By William McIntosh
For Year 7, I started at a little school in the NSW outback with an enrolment of 150 students from K-12. At first, there were no problems, then things started to go wrong, writes William McIntosh.
Content note: Descriptions of bullying, ableism and a mention of suicide.
When I started pre-school, I couldn’t talk. I had picture cards. My parents had been told that I would never speak.
My pre-school had everything I needed. My teacher was special-ed trained and she was great. By the end of that year, I had learned to speak.
The principal at my first primary school didn’t want me at first, because he thought I might destroy the NAPLAN numbers (I found that out when my mum told me). I had funding though. They wanted me for the funding.
The school was in an old building with stairs which, back in those days, I couldn’t do on my own, but the school asked my occupational therapist to assess the stairs so that they would be accessible for me.
I felt like I belonged, as there were many students with disabilities in my class.
When I was in Year 3, we moved house. My new school was a lot of fun. I became School Captain, Sports Captain, an SRC Member, Minnie Vinnies Vice President and a Peer Support Leader.
Mainstream High School
For Year 7, I started at a little school in the NSW outback with an enrolment of 150 students from K-12.
At first, there were no problems, then things started to go wrong.
The school had no experience of IEPs (Individual Education Plans) for students with disabilities, and staff were uneducated in the ways to assist students with disabilities to grow to our full potential.
The main aide was very nice, but they would do the work instead of assisting.
The Learning and Support Teacher seemed inexperienced. She didn’t know what IEPs were and she followed the written advice to a poor level. The curriculum wasn’t adapted to meet my educational needs (under 70 IQ).
The only work adaption was enlarging worksheets from A4 to A3.
I was also bullied, physically and verbally.
Some students at the school made my life hell by swearing at me, calling me bad names and throwing a can of coke and fruit at me. Some girls in my class wrote me anonymous love letters to just gang up on me.
There was also a young man in Year 12 who called me names and followed me to and from school.
I got told that I was an eff up in the head retard that should go and kill himself because I didn’t have anything to be successful with.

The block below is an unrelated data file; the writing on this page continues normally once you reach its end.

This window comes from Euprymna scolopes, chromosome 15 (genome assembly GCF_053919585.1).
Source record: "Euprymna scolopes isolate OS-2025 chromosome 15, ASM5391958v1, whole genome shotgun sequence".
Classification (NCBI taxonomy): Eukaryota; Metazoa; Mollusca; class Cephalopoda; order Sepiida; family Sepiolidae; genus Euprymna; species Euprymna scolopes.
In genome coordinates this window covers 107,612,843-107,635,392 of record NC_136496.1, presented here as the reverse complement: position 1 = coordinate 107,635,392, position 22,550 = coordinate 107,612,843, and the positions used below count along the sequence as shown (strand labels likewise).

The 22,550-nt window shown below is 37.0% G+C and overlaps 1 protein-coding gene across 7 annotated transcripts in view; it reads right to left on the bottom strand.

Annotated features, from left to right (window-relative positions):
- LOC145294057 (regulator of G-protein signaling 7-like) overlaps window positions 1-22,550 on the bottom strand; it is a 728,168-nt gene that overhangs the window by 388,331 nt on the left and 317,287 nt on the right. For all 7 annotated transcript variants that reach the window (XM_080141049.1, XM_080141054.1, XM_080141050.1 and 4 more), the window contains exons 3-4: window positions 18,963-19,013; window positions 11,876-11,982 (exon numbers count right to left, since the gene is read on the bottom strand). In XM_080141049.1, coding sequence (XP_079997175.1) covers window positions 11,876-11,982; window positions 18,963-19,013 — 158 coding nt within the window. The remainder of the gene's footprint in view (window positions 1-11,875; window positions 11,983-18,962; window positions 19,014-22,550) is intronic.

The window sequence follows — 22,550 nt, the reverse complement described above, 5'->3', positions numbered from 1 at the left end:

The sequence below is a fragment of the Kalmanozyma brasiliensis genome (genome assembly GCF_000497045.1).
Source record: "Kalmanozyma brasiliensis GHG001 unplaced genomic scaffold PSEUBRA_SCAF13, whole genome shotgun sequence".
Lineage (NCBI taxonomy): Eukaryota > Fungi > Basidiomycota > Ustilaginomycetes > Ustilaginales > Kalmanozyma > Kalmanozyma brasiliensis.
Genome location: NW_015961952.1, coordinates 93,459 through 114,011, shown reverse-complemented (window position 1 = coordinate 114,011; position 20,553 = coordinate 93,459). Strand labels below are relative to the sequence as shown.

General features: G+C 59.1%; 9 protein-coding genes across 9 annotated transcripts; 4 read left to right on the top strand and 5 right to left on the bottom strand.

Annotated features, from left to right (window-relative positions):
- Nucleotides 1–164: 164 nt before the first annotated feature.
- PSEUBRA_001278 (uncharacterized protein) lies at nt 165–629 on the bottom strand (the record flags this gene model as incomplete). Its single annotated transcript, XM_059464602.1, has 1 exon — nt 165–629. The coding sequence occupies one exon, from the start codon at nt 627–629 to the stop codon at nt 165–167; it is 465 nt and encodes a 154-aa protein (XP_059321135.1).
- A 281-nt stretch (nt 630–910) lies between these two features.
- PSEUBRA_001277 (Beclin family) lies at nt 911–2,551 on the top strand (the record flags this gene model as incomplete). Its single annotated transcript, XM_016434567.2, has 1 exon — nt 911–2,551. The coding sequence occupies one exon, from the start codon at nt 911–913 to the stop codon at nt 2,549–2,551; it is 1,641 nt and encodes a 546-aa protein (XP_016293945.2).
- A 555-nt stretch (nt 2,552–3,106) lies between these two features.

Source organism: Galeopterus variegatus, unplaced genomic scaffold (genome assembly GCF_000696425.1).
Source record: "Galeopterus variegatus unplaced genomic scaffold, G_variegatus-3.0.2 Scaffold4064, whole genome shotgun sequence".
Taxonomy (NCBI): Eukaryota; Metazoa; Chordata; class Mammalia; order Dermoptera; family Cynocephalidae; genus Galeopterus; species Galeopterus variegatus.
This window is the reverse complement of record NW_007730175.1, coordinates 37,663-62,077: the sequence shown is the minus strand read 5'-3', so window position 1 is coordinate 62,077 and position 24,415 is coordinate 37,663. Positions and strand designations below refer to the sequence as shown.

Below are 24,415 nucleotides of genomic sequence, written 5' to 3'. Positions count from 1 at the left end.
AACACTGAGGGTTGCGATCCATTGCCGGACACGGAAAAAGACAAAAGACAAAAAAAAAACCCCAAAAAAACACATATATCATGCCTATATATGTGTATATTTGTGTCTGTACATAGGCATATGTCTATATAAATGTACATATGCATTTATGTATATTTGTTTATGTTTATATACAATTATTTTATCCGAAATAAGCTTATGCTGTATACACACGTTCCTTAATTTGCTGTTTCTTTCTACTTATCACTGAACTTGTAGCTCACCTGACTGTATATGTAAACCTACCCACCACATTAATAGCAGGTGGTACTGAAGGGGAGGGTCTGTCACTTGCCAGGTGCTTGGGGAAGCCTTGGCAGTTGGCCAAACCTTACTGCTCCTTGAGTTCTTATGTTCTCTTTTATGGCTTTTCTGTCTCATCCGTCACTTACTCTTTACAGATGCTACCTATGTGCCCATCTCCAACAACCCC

When that was said, I just ran out of the class.
I was followed by one of my best friends to the boys’ toilets and I just sat there crying and praying to God. My friend supported me through the bullying. He was the son of a police officer, and he told me to go to the police after the school had told me not to. The bully was given a warning.
My year advisor made a group called “Anti Bullying” (a program for the bully and the victim to talk things through), but I didn’t feel comfortable being asked to talk to the bully.
In the end, my teachers, my year advisor, the principal and the education support people talked to my parents about what should be done. I wasn’t invited to be part of the talk about my education, and I felt betrayed by that.
After that, my parents decided to take me out of mainstream school and enrolled me at my first SSP (School for Specific Purposes or Specialist School). I felt I belonged. These were my people with the same impairments as me (some of them, at least).
I started an SRC (Student Representative Council) and was awarded the Director’s Award of Excellence.
I later moved to Western Sydney, where the only SSP placement was 40km away. My mother had to drive me every day until travel was arranged (which took 3 months). The school wasn’t able to fully meet my educational needs because the majority of the students had higher needs then me, so I only stayed for a year. The teachers found that I had a greater potential and needed to go to a different school. I missed my friends when I left.
I moved to Melbourne for Year 10, my last school until I graduate in 2020, which, in fact, I am looking forward to.
William McIntosh is 18 years old and lives in Melbourne. He has 5 sisters, 3 brothers, 4 nephews, 4 nieces and a support dog named Arlo. He is currently in Year 12 studying VCAL.